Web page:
A (New) Case for Giving
As we put this issue to bed, as we say, President Bush’s prime-time address to the nation resonates, still about 14 hours fresh. He implored us all to support the ultimate earmark: $700 billion to bail out the financial system. Skeptics of this plan, many within his own party, questioned the details, leaving the rest of us to so much punditry and precious little expertise. (I’d have suggested locking Michael Bloomberg, Warren Buffett, Steve Forbes — maybe even Palm Springs’ Harold Meyerman — into a room and telling them to solve and oversee the execution of a plan that would pay back any bailout with interest that we could invest in a program to renegotiate at-risk mortgages and avert expensive foreclosures.)
Meanwhile, we have this edition of Palm Springs Life that includes our popular Charity Register & Social Datebook — a reminder that causes greater than ourselves need our support more than ever. As you know, giving dips when organizations tend to serve greater numbers of people needing their services.
In a recent Washington Times story, Patrick Rooney, director of research at the Center on Philanthropy at Indiana University, said a typical recession causes charitable giving to drop between 1 and 3 percent, adding that charities that have diversified sources of funding tend to fare better than those who raise the bulk of funding from one source.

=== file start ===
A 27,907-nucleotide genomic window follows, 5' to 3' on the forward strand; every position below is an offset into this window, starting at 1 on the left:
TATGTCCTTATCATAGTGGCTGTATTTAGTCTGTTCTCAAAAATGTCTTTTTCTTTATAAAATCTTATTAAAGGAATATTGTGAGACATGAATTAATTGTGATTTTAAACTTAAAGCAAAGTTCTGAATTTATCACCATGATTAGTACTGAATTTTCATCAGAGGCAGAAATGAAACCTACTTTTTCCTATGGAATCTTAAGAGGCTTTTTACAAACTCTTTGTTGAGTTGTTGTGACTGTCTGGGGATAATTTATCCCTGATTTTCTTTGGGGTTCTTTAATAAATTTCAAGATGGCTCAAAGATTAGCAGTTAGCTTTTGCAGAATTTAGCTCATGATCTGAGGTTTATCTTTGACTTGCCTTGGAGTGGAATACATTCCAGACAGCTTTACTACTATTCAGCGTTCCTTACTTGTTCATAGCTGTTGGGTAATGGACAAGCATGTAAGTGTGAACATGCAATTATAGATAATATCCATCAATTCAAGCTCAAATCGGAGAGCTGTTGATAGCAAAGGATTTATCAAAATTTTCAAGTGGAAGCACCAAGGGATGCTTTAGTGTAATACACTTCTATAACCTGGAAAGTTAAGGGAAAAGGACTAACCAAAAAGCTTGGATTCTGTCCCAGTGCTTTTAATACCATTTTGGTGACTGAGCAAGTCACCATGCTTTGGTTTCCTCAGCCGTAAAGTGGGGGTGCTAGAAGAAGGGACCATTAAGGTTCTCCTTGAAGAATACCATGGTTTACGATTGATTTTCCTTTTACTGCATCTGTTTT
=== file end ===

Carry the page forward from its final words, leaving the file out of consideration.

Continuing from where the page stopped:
But this, as the president said, is no typical situation; his administration contends that it’s a crisis too big for the market to fix on its own. And that’s why charitable giving should rank high in your own budget this year.
“Desert organizations feel the slower pace of giving,” reports Palm Springs Life wealth writer Ellen Paris. In this month’s column, “Giving in Tight Times," she gleans the experiences and advice from financial and philanthropic personalities in the desert.
Also this month, our In Store column, “Gifts that Give," by Sarah Reiss, encourages us all to consider gifts that bring joy not only to the recipient, but also to organizations in need.
So many of the desert’s most spectacular events benefit important charities. In our 10th annual Charity Register, we present the organizations (and their events) that will help find cures, ease suffering, improve quality of life, and educate and enlighten as many people as possible.